One reason for acquiring so many objects is to show what evolutionary psychologists call “resource-holding potential”, a way of advertising to potential mates your Darwinian fitness in regards to procuring things, buying things, having things; as in, the practice of bridal dowries or that episode of Girls where Lena Dunham loses her damn mind over Patrick Wilson’s house. Or picture a squirrel lady who, being responsible and assiduous, has stored plenty of nuts for winter. She goes to visit a sexy squirrel boy she’s been dating, only to discover this boy has acquired no nuts, is in fact utterly nutless. “I can’t have baby squirrels with you,” she says. “There won’t be enough nuts between us to keep them from starving.” And the male squirrel says, “But stockpiling nuts makes my tree cramped and claustrophobic, and I actually don’t find nuts all that palatable, and besides, we live next to a grocery store dumpster. We have everything we need.” It doesn’t matter to the responsible lady squirrel. He is displaying poor “resource-holding potential”, the dummy.
Another reason: you believe your objects are magically imbued with the essence of dead relatives; e.g., your aunt’s old rocking chair, your grandmother’s teapot, your great uncle’s oak dresser. This is a great way to not only foist vast quantities of ancient junk on children, but to instill constant low-level anxiety regarding its preservation. Find yourself shouting, “Did you spill wine on my grandmother’s silk tablecloth, you stupid son of a bitch?” or “Oh my God, I broke my great great grandfather’s toilet paper holder!” An object is not automatically conferred value simply because it’s old, and perhaps even deserves less value for being fragile and decayed. The only inherited items I see as precious include art, letters, and photographs; all of these items were made (by the relative), not purchased.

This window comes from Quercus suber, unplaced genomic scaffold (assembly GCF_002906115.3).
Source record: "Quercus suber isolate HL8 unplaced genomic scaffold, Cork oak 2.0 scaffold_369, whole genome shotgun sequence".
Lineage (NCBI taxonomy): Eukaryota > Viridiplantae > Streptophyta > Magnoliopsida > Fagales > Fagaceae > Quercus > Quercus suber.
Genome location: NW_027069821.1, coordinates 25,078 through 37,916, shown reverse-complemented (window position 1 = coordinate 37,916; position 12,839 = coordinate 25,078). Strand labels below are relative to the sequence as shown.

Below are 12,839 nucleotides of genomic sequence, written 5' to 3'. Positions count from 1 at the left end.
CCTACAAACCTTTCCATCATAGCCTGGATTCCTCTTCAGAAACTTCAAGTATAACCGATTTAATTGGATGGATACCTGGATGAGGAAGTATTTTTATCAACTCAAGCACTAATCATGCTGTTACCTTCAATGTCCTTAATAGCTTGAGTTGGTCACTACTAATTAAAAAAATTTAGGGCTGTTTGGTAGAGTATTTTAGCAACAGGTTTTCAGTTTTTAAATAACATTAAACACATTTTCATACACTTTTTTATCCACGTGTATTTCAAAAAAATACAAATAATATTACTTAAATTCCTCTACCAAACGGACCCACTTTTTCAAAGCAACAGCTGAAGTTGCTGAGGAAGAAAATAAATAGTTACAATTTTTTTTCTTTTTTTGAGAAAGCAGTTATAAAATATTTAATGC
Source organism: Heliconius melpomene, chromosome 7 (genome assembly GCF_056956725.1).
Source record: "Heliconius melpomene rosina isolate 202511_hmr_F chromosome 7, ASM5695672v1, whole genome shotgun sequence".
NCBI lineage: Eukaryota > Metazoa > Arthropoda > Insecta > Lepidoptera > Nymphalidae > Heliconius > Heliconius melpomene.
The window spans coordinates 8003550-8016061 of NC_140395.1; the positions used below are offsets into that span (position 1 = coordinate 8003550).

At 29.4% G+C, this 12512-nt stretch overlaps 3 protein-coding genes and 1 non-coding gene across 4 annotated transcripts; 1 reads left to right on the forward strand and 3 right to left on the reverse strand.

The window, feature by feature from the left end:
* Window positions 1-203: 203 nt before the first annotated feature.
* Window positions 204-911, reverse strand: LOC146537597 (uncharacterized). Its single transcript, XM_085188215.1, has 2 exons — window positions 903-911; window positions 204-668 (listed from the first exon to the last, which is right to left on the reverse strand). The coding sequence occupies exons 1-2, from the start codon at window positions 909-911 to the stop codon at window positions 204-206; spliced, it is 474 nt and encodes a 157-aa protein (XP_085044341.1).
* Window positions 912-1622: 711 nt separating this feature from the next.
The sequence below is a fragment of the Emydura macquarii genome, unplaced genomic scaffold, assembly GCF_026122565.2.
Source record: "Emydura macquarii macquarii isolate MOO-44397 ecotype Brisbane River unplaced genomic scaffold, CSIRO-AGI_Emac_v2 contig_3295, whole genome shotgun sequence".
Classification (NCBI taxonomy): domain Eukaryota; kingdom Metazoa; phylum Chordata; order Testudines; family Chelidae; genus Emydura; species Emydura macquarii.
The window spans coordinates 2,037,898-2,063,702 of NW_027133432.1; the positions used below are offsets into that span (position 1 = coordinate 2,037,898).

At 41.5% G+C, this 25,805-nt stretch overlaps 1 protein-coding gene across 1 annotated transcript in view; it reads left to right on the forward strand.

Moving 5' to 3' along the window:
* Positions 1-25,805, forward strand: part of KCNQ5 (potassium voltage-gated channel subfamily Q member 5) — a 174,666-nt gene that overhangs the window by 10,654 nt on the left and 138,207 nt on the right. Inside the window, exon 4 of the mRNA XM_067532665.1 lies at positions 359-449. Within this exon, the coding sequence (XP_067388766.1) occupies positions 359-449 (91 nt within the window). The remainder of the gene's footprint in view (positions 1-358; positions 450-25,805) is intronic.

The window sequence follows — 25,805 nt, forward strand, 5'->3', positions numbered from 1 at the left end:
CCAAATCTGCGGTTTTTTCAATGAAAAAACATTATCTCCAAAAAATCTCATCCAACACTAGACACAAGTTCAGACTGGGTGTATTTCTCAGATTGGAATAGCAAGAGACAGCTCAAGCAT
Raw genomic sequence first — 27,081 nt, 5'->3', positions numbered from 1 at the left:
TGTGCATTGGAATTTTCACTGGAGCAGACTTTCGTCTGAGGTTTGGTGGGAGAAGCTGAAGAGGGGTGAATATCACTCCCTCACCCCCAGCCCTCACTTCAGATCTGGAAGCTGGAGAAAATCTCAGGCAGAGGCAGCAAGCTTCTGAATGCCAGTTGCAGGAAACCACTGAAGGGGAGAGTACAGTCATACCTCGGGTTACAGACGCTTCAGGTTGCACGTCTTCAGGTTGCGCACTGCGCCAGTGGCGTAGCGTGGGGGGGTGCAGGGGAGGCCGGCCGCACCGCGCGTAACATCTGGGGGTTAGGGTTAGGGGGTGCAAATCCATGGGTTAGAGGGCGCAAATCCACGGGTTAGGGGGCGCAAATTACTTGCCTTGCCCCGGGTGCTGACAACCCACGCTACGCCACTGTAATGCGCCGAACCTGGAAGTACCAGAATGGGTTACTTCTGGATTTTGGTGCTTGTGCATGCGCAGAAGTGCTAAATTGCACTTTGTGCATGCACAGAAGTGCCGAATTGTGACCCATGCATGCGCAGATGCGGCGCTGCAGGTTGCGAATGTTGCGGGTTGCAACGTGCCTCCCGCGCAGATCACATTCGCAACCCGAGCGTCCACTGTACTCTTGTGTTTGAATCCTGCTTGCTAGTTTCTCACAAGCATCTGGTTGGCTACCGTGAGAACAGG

Another reason: consumer behaviors, i.e. shopping, trigger the neurotransmitter dopamine, the body’s reward chemical. This promotes purchasing junk and thus, subverts dopamine’s more enriching purpose which is to encourage the brain to seek out intellectual connections, divine meaning, and synthesize ideas—that is to say, creativity. This is probably why Christmas shopping makes you feel so narcotized and why a director’s movies often become more and more awful as he gets richer and richer (see: George Lucas, James Cameron, Tim Burton, etc.).
When my apartment building caught fire a few months ago, I had to quickly assess what possessions warranted salvation while glass and rubble rained down outside my window and people ran around screaming and smoke alarms shrieked in my ears. After a moment’s consideration, I grabbed my computer, a change of clothes, a couple books, and a snack cake, and threw them in my bag. Then I looked around my room, which was amazingly bare and unfurnished, and I thought, Is this it? Is there really nothing else I need? My bag wasn’t even full, but there just wasn’t. Such a strange and cathartic feeling to watch my apartment building on fire from across the street and realize everything left inside, nearly everything I owned could be incinerated and I’d be fine with it.